• Release Date: Mar 30, 2007
Metascore
94

Universal acclaim - based on 21 Critics

Critic score distribution:
  1. Positive: 21 out of 21
  2. Mixed: 0 out of 21
  3. Negative: 0 out of 21
  1. A lyrical, yet intensely rooted, tragic vision.
  2. Way ahead of its time 30 years ago, and just as stunning today, Killer of Sheep is one of those marvels of original moviemaking that keeps hope of artistic independence alive.
  3. A delicately poetic, essentially plotless vision, unblinking but not unhopeful, of life in Watts, where little but the ghetto's name recognition had changed a decade after the riots.
  4. One of the strengths of Killer of Sheep, one of the reasons it has not dated, is that the naturalness and simplicity with which it unfolds give it the texture of a story told from the inside.
  5. 100
    A milestone of eloquent understatement that captures the daily life of have-nots as few American movies have.
  6. The result is an American masterpiece, independent to the bone.
  7. Shot on a year's worth of weekends on a minuscule budget (less than $20,000), this remarkable work--conceivably the best single feature about ghetto life that we have--was selected for preservation by the National Film Registry as one of the key works of the American cinema, an ironic and belated form of recognition for a film that has had virtually no distribution. It shouldn't be missed.
  8. Burnett's documentarian empathy, coupled with his easygoing skill as a dramatic essayist, result in a film that doesn't look, feel or breathe like any American work of its generation.
  9. 80
    In all honesty, Burnett's writing can be stiff and the acting in Killer of Sheep is indifferent. But the reason to see this film does not lie in the dialogue.
  10. 83
    Having heard tell of its wonders for decades, I found the actual movie less transporting than I'd been led to expect. It's clearly a brilliant debut.
  11. 100
    See Killer of Sheep, and see it again and again. It's one of those truly rare movies that just get better and better.
  12. It is the most influential movie you've never seen, deeply affecting many artists and experimental directors who saw it on the museum circuit in 1977 and 1978.
  13. 100
    Killer of Sheep is a miracle movie because it's receiving its first theatrical release 30 years after it was made and because, as a movie, it's miraculous.
  14. 100
    Killer of Sheep is an urban pastoral--an episodic series of scenes that are sweet, sardonic, deeply sad, and very funny.
  15. 80
    Burnett used many kinds of African-American music on the soundtrack, and the movie itself has the bedraggled eloquence of an old blues record. The amateur actors, who occasionally burst into fury, combined with the black-and-white cinematography, bring the poverty of Watts closer to us emotionally.
  16. Reviewed by: Glenn Kenny
    100
    Burnett creates an insistently poetic, devastatingly ironic world and work.
  17. Free of the ghetto clich├ęs that fill the movies made by people who have never lived in one, Killer of Sheep is a strongly individual portrait of black, working-class America.
  18. Reviewed by: Staff (Not Credited)
    100
    Brilliantly conceived, imaginatively structured, superbly written, stylishly composed and photographed, and very often wryly funny, Killer of Sheep lives up to its official designation as a national treasure.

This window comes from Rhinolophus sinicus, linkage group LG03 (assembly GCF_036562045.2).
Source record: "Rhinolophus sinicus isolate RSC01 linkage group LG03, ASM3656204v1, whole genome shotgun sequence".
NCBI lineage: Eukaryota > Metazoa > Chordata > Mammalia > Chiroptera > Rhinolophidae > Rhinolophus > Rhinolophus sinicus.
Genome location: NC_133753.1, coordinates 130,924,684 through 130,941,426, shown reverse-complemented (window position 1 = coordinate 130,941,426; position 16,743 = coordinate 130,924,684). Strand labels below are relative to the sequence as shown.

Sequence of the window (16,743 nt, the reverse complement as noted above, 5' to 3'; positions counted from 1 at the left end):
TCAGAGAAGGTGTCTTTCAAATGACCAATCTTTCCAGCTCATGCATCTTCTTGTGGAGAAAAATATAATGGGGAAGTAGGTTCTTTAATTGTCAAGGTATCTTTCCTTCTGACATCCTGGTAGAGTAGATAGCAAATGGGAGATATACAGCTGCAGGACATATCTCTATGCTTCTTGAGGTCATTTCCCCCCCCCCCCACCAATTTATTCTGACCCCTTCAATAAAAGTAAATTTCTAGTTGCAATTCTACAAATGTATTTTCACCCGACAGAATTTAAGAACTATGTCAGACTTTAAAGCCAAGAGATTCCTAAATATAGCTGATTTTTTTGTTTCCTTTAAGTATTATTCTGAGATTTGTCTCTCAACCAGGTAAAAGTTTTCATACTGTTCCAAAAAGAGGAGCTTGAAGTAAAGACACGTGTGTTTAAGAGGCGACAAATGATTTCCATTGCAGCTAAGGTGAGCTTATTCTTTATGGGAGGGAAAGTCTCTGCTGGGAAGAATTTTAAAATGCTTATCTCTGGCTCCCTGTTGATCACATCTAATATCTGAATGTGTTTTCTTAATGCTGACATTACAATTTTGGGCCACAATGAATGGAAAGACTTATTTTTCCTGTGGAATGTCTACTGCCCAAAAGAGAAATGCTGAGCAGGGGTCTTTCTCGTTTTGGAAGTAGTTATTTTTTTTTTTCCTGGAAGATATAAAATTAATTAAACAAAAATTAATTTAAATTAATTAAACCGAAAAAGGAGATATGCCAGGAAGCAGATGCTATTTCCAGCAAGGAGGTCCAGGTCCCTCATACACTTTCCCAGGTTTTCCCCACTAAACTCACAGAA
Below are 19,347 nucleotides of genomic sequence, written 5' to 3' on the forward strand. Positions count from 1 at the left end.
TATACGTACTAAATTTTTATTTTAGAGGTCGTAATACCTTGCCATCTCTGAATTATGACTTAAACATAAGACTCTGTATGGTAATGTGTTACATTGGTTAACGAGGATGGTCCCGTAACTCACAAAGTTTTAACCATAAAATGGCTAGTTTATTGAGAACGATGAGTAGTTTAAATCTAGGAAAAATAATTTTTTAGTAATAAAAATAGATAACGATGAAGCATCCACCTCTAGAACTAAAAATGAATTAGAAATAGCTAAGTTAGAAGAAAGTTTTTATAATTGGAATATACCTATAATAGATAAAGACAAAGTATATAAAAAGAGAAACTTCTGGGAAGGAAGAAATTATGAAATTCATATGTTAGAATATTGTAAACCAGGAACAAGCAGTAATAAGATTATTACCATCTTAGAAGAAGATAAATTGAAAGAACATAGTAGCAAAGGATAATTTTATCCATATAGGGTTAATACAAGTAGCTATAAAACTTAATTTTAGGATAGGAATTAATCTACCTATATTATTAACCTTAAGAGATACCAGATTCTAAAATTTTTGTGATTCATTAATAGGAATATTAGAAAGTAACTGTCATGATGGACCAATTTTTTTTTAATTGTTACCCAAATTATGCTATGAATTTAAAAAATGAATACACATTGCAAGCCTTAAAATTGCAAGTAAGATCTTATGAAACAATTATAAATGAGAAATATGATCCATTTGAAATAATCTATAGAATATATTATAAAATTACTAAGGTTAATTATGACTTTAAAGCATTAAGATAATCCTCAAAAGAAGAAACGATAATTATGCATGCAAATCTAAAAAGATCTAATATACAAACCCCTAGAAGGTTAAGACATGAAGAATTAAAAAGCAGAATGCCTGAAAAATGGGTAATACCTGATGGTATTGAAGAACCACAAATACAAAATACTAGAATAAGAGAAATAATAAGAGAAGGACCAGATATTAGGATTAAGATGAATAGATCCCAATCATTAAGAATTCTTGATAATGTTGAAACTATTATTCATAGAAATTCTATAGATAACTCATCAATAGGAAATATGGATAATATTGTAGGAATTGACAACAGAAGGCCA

19. Reviewed by: Felix Vasquez, Jr.
    70
    There isn't really an overall arc present in Killer of Sheep, and that's the point. There's really nothing meant to be expressed in Killer of Sheep but the experience of poverty, and the inevitability of crime in the face of poverty.
  20. Reviewed by: Dana Stevens
    90
    Seeing Killer of Sheep is an experience as simple and indelible as watching Bresson's "Pickpocket" or De Sica's "Bicycle Thieves" for the first time. Despite its aesthetic debt to European art cinema, Burnett's film is quintessentially American in its tone and subject matter. If there's any modern-day equivalent for the movie's matter-of-fact gaze on the ravages of urban poverty, it's the HBO series "The Wire."
User Score
6.3

Generally favorable reviews- based on 31 Ratings

User score distribution:
  1. Positive: 5 out of 15
  2. Negative: 8 out of 15
  1. JabezH
    Sep 18, 2008
    5
    I really wanted to like this movie. I didn't. It is mostly dull with a few interesting moments. Perhaps this film presents an exotic landscape to those who have never been poor and lived in bad urban areas. I couldn't help feeling like the kid I met on a dusty Andean road when I was in South America. When I said "what a view" about the incredible mountains in front of us, he turned, looked and then turned back to me with a quizzical look. "Where?" he said. It was nothing special to him. Film criticism must pay better than I thought. Full Review »
  2. Aug 27, 2010
    8
    Just as "The Velvet Underground & Nico" spurred wannabe musicians to actually go forth with their dreams, "Killer of Sheep" opened up the door to independent filmmaking to anyone with a camera and the vision. As a film, the 'story' relies on a series of episodic scenes (accompanied by an incredible soundtrack) to depict poverty in the Watts ghetto. This is both the film's greatest strength and weakness, because even though the neorealist style forces the viewer to experience the hardships with authentic intimacy, the lack of character development or plot makes the impression somewhat empty, (though not without a profound effect) Full Review »
  3. dustinc
    Jan 18, 2010
    0
    Look at all those critics getting off on the importance of this movie. did they forget the point of movies themselves? this was garbage, from start to finish. pure garbage. Full Review »